- Paperback: 312 pages
- Publisher: Lyons Press (September 1, 2004)
- Language: English
- ISBN-10: 1592285171
- ISBN-13: 978-1592285174
- Product Dimensions: 8.9 x 5.9 x 0.9 inches
- Shipping Weight: 1 pounds
- Average Customer Review: 5 customer reviews
- Amazon Best Sellers Rank: #1,935,552 in Books (See Top 100 in Books)
Enter your mobile number or email address below and we'll send you a link to download the free Kindle App. Then you can start reading Kindle books on your smartphone, tablet, or computer - no Kindle device required.
To get the free app, enter your mobile phone number.
Tropic of Hockey: My Search for the Game in Unlikely Places Paperback – September 1, 2004
All Books, All the Time
Read author interviews, book reviews, editors picks, and more at the Amazon Book Review. Read it now
Customers who bought this item also bought
From Publishers Weekly
Canadian writer and rock musician Bidini (On a Cold Road) shares his rediscovery of hockey and the global odyssey that brought him back to his nation's sport. Bidini's narrative is funny and thoughtful as he comes to grips with national identity, which in Canada almost invariably means hockey. The book's central theme is that of a dispossessed fan, one who grew out of the sport as he embraced rock and roll, only to rediscover the joy and beauty of hockey as an adult. An avid recreational player, Bidini tells a funny story about his search for the real game. Bored nearly to death by the clutch-and-grab NHL of the late 1990s, he spends an evening watching Martha Stewart instead of his once-beloved playoffs. "I had no choice but to leave," he quips. And leave he does, searching the earth for hockey in its purest form. From Hong Kong to Manchuria, from Transylvania to the United Arab Emirates, the author discovers players and personalities the casual NHL fan would never imagine. Like all good travelogues, Bidini's carries a healthy dose of soul searching; a great storyteller, he's at his best when he stumbles upon revelations about himself or hockey. Perhaps the book's greatest strength is that it is among the first hockey books written by someone entirely outside the pro game. Free from the behavioral constraints and clannish codes of the locker room, Bidini tells a story about hockey that neither Wayne Gretzky nor the author's beloved Wendel Clark could mimic. Canadians have enjoyed this book for almost two years; it's time American readers got a chance to read this gem. --This text refers to the Hardcover edition.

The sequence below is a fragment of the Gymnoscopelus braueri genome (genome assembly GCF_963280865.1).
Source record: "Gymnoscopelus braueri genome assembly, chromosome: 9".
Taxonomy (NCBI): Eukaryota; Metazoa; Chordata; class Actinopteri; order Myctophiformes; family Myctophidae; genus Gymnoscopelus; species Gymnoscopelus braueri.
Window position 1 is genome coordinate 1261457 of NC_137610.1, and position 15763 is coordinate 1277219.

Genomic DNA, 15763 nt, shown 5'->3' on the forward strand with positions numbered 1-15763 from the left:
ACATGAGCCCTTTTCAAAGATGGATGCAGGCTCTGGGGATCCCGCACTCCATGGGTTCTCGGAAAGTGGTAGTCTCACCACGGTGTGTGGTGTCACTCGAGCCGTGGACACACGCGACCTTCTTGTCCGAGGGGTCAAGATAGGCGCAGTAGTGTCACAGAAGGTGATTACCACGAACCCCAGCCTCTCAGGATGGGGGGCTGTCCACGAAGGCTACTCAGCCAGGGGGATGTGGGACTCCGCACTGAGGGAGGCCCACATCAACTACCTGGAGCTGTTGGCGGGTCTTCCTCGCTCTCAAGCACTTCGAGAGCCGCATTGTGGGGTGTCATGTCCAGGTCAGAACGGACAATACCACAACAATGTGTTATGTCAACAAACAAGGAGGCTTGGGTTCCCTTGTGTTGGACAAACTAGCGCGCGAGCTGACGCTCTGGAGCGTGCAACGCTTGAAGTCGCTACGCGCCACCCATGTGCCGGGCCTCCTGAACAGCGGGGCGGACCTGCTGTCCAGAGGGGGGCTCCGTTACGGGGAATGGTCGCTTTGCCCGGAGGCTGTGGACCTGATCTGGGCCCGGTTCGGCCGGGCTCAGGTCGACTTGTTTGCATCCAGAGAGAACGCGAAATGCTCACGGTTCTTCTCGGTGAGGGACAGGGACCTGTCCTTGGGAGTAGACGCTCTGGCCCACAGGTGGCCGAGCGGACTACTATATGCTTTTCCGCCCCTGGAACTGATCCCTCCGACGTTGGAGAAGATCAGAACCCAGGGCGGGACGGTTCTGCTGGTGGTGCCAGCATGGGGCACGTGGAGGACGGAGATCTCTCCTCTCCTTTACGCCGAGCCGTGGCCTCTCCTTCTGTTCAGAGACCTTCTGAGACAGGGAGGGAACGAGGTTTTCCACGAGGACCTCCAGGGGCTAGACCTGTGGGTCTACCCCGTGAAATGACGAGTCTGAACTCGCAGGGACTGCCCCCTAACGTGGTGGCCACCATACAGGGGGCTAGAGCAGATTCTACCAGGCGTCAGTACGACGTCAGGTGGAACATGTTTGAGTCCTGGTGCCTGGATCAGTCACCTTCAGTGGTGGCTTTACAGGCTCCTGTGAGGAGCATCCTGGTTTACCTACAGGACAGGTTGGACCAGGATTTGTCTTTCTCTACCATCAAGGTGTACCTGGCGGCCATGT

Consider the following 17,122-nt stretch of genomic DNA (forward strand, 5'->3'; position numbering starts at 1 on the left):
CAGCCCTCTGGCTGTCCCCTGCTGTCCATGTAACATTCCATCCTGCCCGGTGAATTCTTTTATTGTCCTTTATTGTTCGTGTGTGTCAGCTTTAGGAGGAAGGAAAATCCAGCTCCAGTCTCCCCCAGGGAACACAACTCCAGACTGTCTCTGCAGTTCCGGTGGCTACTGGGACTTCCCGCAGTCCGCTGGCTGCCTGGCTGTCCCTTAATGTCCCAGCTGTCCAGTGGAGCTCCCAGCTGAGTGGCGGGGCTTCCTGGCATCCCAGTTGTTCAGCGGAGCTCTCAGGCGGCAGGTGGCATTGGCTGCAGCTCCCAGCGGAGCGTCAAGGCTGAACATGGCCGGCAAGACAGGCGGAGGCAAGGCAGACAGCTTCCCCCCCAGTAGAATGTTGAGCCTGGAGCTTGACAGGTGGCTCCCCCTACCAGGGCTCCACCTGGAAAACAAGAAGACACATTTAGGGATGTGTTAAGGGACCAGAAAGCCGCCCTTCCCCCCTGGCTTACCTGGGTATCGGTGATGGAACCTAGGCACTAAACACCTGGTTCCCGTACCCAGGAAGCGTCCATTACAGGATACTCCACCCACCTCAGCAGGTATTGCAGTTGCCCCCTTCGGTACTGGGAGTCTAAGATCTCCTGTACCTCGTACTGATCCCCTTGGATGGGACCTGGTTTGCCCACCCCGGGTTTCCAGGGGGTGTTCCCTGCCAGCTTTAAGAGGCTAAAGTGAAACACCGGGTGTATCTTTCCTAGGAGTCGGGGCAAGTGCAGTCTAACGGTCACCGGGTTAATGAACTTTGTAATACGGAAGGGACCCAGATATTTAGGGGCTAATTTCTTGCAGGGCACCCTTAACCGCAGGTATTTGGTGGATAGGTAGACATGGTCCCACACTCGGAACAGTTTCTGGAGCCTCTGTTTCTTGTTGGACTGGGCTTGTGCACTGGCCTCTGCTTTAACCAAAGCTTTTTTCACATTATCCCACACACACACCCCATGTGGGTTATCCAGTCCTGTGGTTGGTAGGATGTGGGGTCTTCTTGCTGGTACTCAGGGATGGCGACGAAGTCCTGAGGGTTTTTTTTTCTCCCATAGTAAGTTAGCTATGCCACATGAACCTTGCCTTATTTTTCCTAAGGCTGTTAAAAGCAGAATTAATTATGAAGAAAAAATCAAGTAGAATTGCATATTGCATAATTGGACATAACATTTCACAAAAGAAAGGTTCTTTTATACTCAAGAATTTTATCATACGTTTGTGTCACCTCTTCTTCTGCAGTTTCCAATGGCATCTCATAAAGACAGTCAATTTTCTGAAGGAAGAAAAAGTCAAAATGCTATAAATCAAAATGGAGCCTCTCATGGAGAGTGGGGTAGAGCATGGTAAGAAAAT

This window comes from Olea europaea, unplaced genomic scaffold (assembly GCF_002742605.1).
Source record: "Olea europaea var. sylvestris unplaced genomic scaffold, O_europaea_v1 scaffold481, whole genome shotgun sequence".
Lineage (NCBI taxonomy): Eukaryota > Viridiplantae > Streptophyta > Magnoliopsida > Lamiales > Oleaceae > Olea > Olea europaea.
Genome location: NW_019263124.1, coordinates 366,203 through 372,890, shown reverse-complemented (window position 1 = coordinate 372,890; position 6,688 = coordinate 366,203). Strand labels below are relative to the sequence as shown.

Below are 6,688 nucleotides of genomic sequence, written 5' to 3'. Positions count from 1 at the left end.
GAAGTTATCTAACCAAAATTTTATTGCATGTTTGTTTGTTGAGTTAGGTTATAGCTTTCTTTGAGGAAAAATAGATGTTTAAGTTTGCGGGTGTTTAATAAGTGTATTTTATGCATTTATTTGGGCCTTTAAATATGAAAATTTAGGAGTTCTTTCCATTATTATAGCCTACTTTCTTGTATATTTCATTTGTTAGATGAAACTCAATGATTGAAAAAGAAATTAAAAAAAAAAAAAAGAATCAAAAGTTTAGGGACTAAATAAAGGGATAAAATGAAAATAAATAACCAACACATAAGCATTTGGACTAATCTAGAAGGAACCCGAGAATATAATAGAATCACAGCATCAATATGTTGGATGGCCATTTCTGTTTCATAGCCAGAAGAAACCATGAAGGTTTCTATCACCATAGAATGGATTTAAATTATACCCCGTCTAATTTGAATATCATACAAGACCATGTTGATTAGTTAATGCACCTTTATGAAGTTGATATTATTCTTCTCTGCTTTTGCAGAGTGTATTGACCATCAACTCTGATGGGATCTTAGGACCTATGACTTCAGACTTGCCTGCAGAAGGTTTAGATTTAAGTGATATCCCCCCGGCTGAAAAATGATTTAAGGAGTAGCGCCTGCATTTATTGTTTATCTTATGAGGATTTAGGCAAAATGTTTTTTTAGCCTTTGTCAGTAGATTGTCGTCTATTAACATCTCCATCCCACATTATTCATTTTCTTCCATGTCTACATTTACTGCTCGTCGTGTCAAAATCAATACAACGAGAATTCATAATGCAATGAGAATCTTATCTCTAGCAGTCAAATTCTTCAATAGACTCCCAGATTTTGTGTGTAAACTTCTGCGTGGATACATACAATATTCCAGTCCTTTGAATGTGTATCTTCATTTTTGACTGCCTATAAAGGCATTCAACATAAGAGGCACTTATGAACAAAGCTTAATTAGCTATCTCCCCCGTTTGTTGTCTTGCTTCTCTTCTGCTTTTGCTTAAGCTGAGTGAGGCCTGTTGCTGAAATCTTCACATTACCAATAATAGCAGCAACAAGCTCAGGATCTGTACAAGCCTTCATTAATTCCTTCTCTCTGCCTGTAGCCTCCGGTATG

From Library Journal
The goal of Canadian hockey enthusiast, writer, and musician Bidini was to see whether the true game existed outside of North America. Technically, the game is played consistently around the globe; the real question was the cultural imperatives players brought to the game. Bidini's travelog is thus a humorous cultural expos of people and how they play the game. The adventure included stops in China, Singapore, the Philippines, a rink on the eighth floor of a mall in Hong Kong, the desert city of Dubai in the United Arab Emirates, and Transylvania (in Romania), where hockey remains a war between rival ethnic groups. The result is a delightful read that both armchair travelers and aficionados will enjoy. Recommended for public libraries and all sports collections. Larry R. Little, Penticton P.L., B.C.
Copyright 2002 Cahners Business Information, Inc. --This text refers to the Hardcover edition.
Browse award-winning titles. See more
Top customer reviews
There was a problem filtering reviews right now. Please try again later.
Dave Bidini finds the same love for hockey in China, Dubai, and Romania, from the beginners to the town favorites. I play hockey in Yokohama, and having travelled with the navy I've found myself hunting rinks in places like Hong Kong, Singapore, Bahrain, and Dubai. His descriptions of the ex-pats, the passionate beginners and intermediate players, the social interactions, and the contrasts and similarities and ups and downs is right on. Not only that, it's a funny, honest book.
Highly recommended for anyone who has forgotten the pure joy of learning the game, not to mention the value of basic facilities, equipment, and opportunity many take for granted.
His writing style is probably not for all, but I enjoy it.
This is a man that truly admires the game, and although his hockey skills are not the top of the class, he certainly knows how to have people understand what he is looking for on his travels and the joys he gets from meeting people that also love the great game on ice.